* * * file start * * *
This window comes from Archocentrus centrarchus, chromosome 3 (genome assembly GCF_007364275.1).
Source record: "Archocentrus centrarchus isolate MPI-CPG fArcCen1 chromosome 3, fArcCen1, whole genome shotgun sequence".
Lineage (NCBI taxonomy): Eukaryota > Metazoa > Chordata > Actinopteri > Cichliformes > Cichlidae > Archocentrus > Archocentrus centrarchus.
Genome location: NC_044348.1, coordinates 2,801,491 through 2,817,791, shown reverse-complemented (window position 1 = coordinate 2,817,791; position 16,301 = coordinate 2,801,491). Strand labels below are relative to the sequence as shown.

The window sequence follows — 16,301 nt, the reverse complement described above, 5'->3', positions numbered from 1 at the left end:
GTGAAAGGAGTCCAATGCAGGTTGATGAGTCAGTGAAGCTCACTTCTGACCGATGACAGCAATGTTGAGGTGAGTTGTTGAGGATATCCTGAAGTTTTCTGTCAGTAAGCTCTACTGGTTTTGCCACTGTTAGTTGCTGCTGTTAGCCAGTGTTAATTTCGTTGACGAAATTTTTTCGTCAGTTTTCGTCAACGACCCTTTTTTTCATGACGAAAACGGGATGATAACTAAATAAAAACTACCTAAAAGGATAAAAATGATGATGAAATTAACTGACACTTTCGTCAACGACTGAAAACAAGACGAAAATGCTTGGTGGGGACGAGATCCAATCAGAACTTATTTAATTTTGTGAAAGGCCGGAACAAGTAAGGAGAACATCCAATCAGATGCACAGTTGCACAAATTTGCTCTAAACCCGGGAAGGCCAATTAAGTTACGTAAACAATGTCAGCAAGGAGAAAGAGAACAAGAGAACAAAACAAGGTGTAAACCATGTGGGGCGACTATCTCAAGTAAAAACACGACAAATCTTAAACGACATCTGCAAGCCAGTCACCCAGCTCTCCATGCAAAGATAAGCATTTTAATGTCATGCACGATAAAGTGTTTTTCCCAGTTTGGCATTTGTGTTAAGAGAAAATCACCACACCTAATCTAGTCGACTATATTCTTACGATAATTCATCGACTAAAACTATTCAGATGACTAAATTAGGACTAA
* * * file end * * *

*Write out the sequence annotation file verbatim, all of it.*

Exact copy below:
This window comes from Archocentrus centrarchus, chromosome 3 (genome assembly GCF_007364275.1).
Source record: "Archocentrus centrarchus isolate MPI-CPG fArcCen1 chromosome 3, fArcCen1, whole genome shotgun sequence".
Lineage (NCBI taxonomy): Eukaryota > Metazoa > Chordata > Actinopteri > Cichliformes > Cichlidae > Archocentrus > Archocentrus centrarchus.
Genome location: NC_044348.1, coordinates 2,801,491 through 2,817,791, shown reverse-complemented (window position 1 = coordinate 2,817,791; position 16,301 = coordinate 2,801,491). Strand labels below are relative to the sequence as shown.

The window sequence follows — 16,301 nt, the reverse complement described above, 5'->3', positions numbered from 1 at the left end:
GTGAAAGGAGTCCAATGCAGGTTGATGAGTCAGTGAAGCTCACTTCTGACCGATGACAGCAATGTTGAGGTGAGTTGTTGAGGATATCCTGAAGTTTTCTGTCAGTAAGCTCTACTGGTTTTGCCACTGTTAGTTGCTGCTGTTAGCCAGTGTTAATTTCGTTGACGAAATTTTTTCGTCAGTTTTCGTCAACGACCCTTTTTTTCATGACGAAAACGGGATGATAACTAAATAAAAACTACCTAAAAGGATAAAAATGATGATGAAATTAACTGACACTTTCGTCAACGACTGAAAACAAGACGAAAATGCTTGGTGGGGACGAGATCCAATCAGAACTTATTTAATTTTGTGAAAGGCCGGAACAAGTAAGGAGAACATCCAATCAGATGCACAGTTGCACAAATTTGCTCTAAACCCGGGAAGGCCAATTAAGTTACGTAAACAATGTCAGCAAGGAGAAAGAGAACAAGAGAACAAAACAAGGTGTAAACCATGTGGGGCGACTATCTCAAGTAAAAACACGACAAATCTTAAACGACATCTGCAAGCCAGTCACCCAGCTCTCCATGCAAAGATAAGCATTTTAATGTCATGCACGATAAAGTGTTTTTCCCAGTTTGGCATTTGTGTTAAGAGAAAATCACCACACCTAATCTAGTCGACTATATTCTTACGATAATTCATCGACTAAAACTATTCAGATGACTAAATTAGGACTAA